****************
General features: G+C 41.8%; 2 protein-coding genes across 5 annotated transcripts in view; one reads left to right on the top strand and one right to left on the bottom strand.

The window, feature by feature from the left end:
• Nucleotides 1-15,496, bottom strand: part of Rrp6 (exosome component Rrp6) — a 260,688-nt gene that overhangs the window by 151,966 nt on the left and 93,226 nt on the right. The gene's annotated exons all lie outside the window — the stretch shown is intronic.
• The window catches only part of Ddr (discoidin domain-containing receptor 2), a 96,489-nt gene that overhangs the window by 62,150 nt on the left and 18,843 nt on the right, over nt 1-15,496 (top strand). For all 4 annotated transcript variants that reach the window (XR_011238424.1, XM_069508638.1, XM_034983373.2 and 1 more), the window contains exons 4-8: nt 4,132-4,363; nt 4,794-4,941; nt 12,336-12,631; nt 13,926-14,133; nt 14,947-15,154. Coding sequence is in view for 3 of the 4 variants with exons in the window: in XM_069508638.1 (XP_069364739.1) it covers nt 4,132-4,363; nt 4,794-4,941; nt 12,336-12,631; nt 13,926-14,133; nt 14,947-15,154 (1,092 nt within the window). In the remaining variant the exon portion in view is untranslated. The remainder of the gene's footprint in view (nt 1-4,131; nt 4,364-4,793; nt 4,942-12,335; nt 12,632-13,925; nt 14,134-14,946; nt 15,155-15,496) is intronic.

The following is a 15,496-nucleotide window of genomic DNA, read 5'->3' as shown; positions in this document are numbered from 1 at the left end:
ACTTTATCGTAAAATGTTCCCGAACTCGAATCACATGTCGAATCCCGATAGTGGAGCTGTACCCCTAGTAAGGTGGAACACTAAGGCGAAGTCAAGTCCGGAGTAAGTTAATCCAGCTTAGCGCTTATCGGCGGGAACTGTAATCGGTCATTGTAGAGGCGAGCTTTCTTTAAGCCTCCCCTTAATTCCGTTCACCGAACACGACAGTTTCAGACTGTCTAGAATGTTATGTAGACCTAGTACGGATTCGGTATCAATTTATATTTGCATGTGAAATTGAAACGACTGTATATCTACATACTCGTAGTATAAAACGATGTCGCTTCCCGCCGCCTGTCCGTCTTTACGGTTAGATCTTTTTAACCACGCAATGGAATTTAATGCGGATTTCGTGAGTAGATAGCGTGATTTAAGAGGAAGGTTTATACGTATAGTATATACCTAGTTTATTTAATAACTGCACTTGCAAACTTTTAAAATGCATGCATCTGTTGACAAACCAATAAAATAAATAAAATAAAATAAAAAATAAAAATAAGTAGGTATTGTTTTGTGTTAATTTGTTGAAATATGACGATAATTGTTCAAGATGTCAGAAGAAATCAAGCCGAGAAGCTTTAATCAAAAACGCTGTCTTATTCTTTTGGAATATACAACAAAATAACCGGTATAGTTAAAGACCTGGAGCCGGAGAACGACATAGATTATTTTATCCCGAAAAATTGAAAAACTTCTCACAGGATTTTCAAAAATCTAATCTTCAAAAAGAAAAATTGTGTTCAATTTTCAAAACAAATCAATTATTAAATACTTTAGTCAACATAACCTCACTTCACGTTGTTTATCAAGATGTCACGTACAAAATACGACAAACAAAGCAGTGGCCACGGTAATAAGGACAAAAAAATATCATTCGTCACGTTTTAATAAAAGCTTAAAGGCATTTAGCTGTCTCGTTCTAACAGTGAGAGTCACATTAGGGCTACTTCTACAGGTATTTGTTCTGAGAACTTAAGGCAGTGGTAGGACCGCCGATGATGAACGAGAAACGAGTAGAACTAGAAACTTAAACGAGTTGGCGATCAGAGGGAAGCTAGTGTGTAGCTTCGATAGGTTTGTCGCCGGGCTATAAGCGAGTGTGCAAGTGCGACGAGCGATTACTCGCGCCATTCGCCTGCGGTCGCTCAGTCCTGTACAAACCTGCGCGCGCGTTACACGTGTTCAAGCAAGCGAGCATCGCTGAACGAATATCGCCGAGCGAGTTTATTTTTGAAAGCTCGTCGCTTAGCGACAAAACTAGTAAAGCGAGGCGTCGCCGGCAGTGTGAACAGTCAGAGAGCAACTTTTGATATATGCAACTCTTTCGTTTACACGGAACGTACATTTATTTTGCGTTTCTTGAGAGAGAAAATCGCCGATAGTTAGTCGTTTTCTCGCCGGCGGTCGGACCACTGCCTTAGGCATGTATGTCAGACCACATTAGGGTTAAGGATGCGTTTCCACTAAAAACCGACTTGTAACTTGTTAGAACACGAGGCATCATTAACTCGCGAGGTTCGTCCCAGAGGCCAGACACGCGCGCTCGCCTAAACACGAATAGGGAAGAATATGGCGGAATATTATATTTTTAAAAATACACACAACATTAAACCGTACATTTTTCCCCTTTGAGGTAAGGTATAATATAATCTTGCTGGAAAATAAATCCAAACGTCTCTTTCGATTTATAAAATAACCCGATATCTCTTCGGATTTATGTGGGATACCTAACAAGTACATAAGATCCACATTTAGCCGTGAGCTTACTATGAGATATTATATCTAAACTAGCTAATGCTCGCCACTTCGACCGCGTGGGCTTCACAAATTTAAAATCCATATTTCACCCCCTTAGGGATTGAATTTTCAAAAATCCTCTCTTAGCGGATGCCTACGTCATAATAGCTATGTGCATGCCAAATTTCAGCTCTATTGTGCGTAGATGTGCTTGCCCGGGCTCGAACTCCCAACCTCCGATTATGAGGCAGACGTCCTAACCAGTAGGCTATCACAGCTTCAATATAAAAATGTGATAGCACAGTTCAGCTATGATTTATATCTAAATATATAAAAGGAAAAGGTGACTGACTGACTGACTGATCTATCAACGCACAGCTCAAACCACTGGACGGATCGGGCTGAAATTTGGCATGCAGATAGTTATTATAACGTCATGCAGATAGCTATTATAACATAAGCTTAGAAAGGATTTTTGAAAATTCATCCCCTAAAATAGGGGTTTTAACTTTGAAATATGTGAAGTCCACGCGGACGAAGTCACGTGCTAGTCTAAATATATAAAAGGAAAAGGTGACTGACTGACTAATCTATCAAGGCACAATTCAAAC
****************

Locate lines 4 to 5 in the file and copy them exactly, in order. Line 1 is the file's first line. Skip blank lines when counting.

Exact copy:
• The window catches only part of Ddr (discoidin domain-containing receptor 2), a 96,489-nt gene that overhangs the window by 62,150 nt on the left and 18,843 nt on the right, over nt 1-15,496 (top strand). For all 4 annotated transcript variants that reach the window (XR_011238424.1, XM_069508638.1, XM_034983373.2 and 1 more), the window contains exons 4-8: nt 4,132-4,363; nt 4,794-4,941; nt 12,336-12,631; nt 13,926-14,133; nt 14,947-15,154. Coding sequence is in view for 3 of the 4 variants with exons in the window: in XM_069508638.1 (XP_069364739.1) it covers nt 4,132-4,363; nt 4,794-4,941; nt 12,336-12,631; nt 13,926-14,133; nt 14,947-15,154 (1,092 nt within the window). In the remaining variant the exon portion in view is untranslated. The remainder of the gene's footprint in view (nt 1-4,131; nt 4,364-4,793; nt 4,942-12,335; nt 12,632-13,925; nt 14,134-14,946; nt 15,155-15,496) is intronic.

The following is a 15,496-nucleotide window of genomic DNA, read 5'->3' as shown; positions in this document are numbered from 1 at the left end: